Morphological comparison of C. puhoatensis with its most closely-related taxa (based on Sealy 1958; Chang and Bartholomew 1984; Tran and Hakoda 1998; Pham et al. 2019).

Characters C. puhoatensis C. chrysanthoides C. flavida C. petelotii C. velutina C. dormoyana
Young shoot puberulous glabrous glabrous glabrous glabrous glabrous
Leaf blade oblong ovate or oblong, 17–23 × 5–6.5 cm, base rounded or broadly obtuse, abaxially sparsely puberulous oblong, 10–18 × 3.0–6.5 cm, base cuneate, glabrous elliptic to oblong, 6.0–10 × 2.1–4.5 cm, base broadly cuneate, glabrous broadly oblong or oblong-oval, 14.5–18 × 4.5–7.5 cm, base broadly cuneate, glabrous oblong to elliptic, 15–22 × 5–11 cm, base broadly cuneate to rounded, glabrous oval or oblong or ovate, 11–18(–25) × 5.5–8.5 cm, base cuneate to rounded, glabrous
Petiole puberulous glabrous glabrous glabrous glabrous glabrous
Flower solitary (2 flowers), terminal, rarely axillary solitary, mostly axillary solitary, terminal and axillary solitary, terminal solitary, terminal or axillary solitary, terminal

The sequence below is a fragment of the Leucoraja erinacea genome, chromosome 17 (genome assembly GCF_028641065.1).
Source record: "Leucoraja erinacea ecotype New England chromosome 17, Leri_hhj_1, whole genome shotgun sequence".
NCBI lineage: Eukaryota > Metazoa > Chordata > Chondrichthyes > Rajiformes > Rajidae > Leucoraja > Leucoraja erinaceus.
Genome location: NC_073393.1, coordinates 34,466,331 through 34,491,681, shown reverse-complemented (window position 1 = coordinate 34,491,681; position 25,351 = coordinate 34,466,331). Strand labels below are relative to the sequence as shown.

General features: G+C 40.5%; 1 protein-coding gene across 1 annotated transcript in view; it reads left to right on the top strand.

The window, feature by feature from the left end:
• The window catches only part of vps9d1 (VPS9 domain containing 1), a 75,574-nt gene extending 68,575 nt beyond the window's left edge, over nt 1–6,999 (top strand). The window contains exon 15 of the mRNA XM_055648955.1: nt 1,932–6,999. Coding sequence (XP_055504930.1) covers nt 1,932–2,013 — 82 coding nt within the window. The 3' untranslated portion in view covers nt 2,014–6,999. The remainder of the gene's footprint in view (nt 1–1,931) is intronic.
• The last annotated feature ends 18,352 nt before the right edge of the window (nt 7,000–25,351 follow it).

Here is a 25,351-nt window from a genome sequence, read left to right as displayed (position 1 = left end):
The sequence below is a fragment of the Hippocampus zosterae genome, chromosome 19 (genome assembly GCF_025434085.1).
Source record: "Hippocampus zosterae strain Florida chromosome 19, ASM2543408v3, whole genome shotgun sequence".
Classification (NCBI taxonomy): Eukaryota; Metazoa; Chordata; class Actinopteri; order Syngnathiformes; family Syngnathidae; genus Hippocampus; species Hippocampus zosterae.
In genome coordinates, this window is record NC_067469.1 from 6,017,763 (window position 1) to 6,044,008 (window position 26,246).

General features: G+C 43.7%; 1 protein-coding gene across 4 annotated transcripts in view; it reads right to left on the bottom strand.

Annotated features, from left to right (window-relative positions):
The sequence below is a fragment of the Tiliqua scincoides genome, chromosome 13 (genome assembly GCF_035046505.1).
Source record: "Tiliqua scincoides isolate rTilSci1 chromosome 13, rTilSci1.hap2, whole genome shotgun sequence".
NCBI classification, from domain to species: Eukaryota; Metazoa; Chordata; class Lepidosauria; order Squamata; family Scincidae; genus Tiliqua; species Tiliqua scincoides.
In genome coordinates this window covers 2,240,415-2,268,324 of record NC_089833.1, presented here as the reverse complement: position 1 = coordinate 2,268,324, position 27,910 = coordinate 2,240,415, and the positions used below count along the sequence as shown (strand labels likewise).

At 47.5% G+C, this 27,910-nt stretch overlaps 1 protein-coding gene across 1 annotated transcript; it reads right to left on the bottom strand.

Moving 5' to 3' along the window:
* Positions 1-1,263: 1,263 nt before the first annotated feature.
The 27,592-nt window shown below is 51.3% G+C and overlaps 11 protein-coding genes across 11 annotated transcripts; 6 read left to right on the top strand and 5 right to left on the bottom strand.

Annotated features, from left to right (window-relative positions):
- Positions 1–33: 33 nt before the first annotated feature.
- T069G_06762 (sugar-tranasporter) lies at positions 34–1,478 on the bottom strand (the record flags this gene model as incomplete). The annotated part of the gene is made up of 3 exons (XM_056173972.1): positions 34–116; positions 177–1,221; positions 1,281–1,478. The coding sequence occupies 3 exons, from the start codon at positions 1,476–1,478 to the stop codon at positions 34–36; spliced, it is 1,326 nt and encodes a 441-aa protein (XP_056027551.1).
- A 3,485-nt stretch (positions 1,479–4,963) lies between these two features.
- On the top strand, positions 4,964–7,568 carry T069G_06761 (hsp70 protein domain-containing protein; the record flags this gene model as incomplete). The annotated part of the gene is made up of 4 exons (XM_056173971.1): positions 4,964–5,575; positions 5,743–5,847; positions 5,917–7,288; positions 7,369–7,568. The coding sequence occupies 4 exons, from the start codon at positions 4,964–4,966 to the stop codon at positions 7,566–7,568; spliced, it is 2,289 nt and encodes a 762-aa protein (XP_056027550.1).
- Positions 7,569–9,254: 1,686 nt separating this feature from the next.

Pedicel 7–10 mm long 3–4 mm long 1–2 mm long 10–12 mm long 10–13 mm sessile
Bracteoles 3–4, glabrous 4–6, abaxially pubescent 4–5, glabrous (6–)8–10, abaxially puberulous 2(–3), abaxially velutinous 5–6, abaxially silky velutinous
Sepals 5, abaxially pubescent 5, abaxially puberulent 4–6, glabrous 5, abaxially puberulous 5, adaxially velutinous abaxially silky velutinous
Petals 12–13, abaxially pubescent 8–9, abaxially puberulent 8, glabrous ca. 14, abaxially puberulous 10(–11), velutinous 12, silky velutinous
Stamen glabrous glabrous glabrous glabrous glabrous glabrous
Ovary 3–(4) loculi, ovoid, pubescent ovoid, 3 loculi slightly tomentose globose, 3 loculi, glabrous globose, 3 loculi, glabrous 3 loculi, ovoid, glabrous globose, 5 loculi, glabrous